America’s Cup 2013

Have you seen any of the qualifying races for the America’s Cup? It’s worth watching.

The official America’s Cup racing starts this weekend, but the Vuitton Cup (which selects the challenger for the big race) just wrapped up. The new boats are just incredible. They are giant catamarans with immense rigid sails (airplane wings, really) and hydrofoil keels that pop them out of the water. And they fly. They’re moving at top speeds of over 50 miles per hour. They can sustain speeds of over 40 knots even as they come around a mark. As one of the commentators remarked, this leads to a new situation for sailors: high g-forces on the job.

But one of the most exciting things about the experience of watching the race has nothing to do with the boats themselves. It has to do with the way the race is presented on TV. Sailboat racing is a difficult sport to follow partly because so much that happens is hard to visualize. There’s no race track. Skippers can move on divergent paths for long periods, making it hard at times to even know who’s in the lead.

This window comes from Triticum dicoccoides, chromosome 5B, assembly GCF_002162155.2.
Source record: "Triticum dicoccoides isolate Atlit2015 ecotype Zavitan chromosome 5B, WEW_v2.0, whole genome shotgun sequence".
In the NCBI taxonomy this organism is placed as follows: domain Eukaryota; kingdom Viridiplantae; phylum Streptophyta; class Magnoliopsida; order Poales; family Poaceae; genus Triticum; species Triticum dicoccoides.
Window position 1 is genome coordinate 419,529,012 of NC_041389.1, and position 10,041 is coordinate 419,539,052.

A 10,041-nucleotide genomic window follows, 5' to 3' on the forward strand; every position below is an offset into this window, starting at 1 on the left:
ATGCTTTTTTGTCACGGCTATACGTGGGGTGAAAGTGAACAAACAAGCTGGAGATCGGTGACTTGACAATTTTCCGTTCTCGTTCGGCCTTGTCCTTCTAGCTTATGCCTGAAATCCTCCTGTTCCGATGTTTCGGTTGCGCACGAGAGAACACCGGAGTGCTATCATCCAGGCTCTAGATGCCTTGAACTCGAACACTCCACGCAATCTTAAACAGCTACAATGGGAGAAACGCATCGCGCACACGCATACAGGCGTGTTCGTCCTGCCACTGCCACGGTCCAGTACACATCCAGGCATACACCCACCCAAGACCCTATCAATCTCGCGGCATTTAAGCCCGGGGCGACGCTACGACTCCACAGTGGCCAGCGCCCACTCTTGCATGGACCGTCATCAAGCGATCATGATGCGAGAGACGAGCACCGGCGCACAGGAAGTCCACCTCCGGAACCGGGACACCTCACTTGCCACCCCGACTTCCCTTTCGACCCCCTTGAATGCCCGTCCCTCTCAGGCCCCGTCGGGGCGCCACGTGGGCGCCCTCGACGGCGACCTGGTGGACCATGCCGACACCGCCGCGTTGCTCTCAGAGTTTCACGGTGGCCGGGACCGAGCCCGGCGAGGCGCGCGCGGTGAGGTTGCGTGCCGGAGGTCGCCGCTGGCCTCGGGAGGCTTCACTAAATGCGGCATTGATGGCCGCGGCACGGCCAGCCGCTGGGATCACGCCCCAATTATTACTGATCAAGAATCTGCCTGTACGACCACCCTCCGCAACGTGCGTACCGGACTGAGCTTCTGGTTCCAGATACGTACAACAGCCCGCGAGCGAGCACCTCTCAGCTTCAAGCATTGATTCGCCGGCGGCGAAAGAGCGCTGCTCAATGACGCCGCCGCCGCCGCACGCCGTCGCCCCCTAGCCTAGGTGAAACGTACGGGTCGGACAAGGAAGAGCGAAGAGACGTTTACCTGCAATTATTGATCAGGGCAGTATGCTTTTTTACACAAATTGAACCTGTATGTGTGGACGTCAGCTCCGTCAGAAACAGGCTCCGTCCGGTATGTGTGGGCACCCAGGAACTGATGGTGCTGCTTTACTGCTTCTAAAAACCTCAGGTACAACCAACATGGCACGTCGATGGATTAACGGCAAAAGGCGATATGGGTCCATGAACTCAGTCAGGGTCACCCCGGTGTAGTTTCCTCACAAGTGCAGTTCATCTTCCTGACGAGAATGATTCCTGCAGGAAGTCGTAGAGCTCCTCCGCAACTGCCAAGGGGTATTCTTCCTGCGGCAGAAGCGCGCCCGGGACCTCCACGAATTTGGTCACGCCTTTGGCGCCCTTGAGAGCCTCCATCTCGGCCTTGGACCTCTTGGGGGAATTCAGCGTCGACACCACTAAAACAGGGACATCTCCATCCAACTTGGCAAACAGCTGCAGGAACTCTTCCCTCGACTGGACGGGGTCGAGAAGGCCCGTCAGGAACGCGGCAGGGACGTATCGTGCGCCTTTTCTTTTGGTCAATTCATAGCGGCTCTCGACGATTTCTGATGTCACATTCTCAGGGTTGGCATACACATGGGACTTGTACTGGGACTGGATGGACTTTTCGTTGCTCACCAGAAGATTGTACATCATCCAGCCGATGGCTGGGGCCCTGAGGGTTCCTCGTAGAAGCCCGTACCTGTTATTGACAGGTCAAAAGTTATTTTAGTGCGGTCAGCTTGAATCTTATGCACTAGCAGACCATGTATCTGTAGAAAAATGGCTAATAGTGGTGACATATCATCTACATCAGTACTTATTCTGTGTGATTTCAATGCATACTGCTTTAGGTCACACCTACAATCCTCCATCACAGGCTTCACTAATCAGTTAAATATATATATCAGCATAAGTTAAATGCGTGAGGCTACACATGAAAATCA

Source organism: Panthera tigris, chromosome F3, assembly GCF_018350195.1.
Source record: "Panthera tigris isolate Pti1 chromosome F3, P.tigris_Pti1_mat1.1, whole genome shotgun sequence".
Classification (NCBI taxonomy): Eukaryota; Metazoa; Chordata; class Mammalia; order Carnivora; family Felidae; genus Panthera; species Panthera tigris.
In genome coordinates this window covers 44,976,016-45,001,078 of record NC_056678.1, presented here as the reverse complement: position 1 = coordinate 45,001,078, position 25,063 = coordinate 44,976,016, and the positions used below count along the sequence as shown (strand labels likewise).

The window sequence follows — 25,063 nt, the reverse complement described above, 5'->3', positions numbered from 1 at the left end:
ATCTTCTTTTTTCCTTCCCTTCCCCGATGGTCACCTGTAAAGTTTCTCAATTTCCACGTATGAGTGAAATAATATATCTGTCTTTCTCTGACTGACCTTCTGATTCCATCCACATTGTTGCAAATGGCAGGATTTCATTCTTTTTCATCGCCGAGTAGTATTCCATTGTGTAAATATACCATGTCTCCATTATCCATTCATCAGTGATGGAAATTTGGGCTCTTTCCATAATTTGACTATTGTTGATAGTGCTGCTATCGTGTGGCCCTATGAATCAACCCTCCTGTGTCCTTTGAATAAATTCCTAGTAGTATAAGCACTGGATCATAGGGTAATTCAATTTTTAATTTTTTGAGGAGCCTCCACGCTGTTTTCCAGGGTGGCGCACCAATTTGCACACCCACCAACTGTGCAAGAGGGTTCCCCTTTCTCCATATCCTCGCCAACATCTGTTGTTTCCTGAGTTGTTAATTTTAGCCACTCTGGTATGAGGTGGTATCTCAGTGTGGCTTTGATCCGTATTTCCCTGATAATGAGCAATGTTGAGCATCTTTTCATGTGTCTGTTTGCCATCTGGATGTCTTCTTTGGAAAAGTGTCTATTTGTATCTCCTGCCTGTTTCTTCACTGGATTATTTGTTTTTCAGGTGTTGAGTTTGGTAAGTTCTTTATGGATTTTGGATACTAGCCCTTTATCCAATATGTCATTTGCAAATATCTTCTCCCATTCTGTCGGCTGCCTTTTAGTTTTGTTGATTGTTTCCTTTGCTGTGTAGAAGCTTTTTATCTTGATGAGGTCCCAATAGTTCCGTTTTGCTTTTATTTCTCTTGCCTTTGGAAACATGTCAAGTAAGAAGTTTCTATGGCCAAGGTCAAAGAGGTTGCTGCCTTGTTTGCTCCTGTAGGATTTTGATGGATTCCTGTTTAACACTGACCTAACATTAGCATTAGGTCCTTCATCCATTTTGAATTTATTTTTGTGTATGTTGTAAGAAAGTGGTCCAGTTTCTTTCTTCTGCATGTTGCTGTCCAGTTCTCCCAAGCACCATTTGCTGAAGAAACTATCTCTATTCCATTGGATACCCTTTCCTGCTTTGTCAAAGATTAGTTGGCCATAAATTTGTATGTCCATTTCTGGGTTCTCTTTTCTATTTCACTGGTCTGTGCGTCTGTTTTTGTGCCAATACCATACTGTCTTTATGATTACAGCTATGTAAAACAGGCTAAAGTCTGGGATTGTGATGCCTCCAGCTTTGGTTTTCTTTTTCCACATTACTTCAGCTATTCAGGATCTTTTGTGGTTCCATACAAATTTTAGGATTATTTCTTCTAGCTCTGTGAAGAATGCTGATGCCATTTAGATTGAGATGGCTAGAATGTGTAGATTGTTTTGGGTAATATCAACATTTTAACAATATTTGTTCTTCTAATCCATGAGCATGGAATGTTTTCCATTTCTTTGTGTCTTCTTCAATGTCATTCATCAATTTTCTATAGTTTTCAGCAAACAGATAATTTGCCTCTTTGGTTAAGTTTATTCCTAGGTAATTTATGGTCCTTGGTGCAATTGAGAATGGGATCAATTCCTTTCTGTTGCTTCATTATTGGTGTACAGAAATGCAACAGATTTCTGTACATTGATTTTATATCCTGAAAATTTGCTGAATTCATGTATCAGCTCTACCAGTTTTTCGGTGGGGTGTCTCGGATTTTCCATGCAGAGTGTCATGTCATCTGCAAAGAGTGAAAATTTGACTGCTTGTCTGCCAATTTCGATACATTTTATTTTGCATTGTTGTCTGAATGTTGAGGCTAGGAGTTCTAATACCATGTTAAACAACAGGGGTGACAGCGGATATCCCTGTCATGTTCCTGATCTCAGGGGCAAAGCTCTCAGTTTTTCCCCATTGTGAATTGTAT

The augmented reality of overlaid computer graphics adds a lot of extra information, as this video from IEEE Spectrum makes clear: the speed of each boat, their tracks over the water, the wind direction, tidal currents, course boundaries, and more.

It’s easy to guess that, if people go for this kind of coverage in a big way, it will be applied to other sports. We already have the virtual “first down” line in football games. Imagine predictive baseball graphics showing you where that ball is going to drop in the outfield as the fielder runs it down. Or maybe other heretofore boring sports will get sexed up with augmentative graphics. Bowling with superimposed strike points, or curling with virtual dancing brooms. The mind boggles. Stay tuned!

Bonus coverage: here’s the Tech Crunch version of the story.

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